Red Desaturation Prevalence and Severity in Healthy Patients

Background and Objectives

To determine the percentage of the healthy population that responds asymmetrically to the red desaturation test and to approximate the degree of red desaturation in those individuals. We also sought to elucidate any correlation between demographic variables and red desaturation prevalence and severity.


Adults aged 18 years and older with a normal eye examination, including confrontation fields and best-corrected visual acuity of ≥20/25 in both eyes, were eligible for this prevalence study. Those with objective or subjective afferent visual dysfunction were excluded. A total of 101 eligible participants (68.3% female and 31.7% male; racial/ethnic breakdown of 77.2% White, 11.9% Black, 8.9% Asian, 2.0% N/A; mean (SD) age: 41.5 (15.3) years) were queried whether the monocular perception of redness of a standardized tropicamide bottle cap was the same and to estimate the interocular percentage difference, with 1 eye perceiving the bottle cap at “100% redness.”


Twenty-four participants (23.8%) experienced some degree of red desaturation. For these individuals with red desaturation, the average interocular difference was 9.0% (range 2%–25%, 95% confidence interval 6.0%–12.0%). There was no statistical evidence for a relationship between red desaturation and race, sex, or age.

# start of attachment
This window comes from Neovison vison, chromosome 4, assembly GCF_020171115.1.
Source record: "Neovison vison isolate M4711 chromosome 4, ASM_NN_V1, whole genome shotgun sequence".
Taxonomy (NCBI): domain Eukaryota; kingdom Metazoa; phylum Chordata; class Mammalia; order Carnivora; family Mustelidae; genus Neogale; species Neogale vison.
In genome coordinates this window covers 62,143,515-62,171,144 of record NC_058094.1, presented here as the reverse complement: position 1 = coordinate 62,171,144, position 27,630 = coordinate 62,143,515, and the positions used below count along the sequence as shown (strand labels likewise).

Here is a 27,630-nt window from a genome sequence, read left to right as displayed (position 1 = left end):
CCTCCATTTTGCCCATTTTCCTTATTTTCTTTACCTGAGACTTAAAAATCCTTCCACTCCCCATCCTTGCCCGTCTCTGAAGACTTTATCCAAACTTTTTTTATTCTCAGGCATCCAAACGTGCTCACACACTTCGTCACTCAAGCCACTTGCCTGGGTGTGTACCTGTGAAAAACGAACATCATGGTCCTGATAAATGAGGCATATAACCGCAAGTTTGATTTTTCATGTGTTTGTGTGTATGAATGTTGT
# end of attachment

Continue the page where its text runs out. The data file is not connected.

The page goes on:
This study shows that nearly a quarter of healthy patients without apparent optic nerve or macular dysfunction may recognize red desaturation. This deserves consideration when interpreting red desaturation testing in patients suspected to have unilateral optic neuropathy. Further research with larger sample sizes may identify predictors of red desaturation in healthy patients, establish the red desaturation threshold separating pathologic from physiologic phenomena, and assess the repeatability of red desaturation over time in affected individuals.

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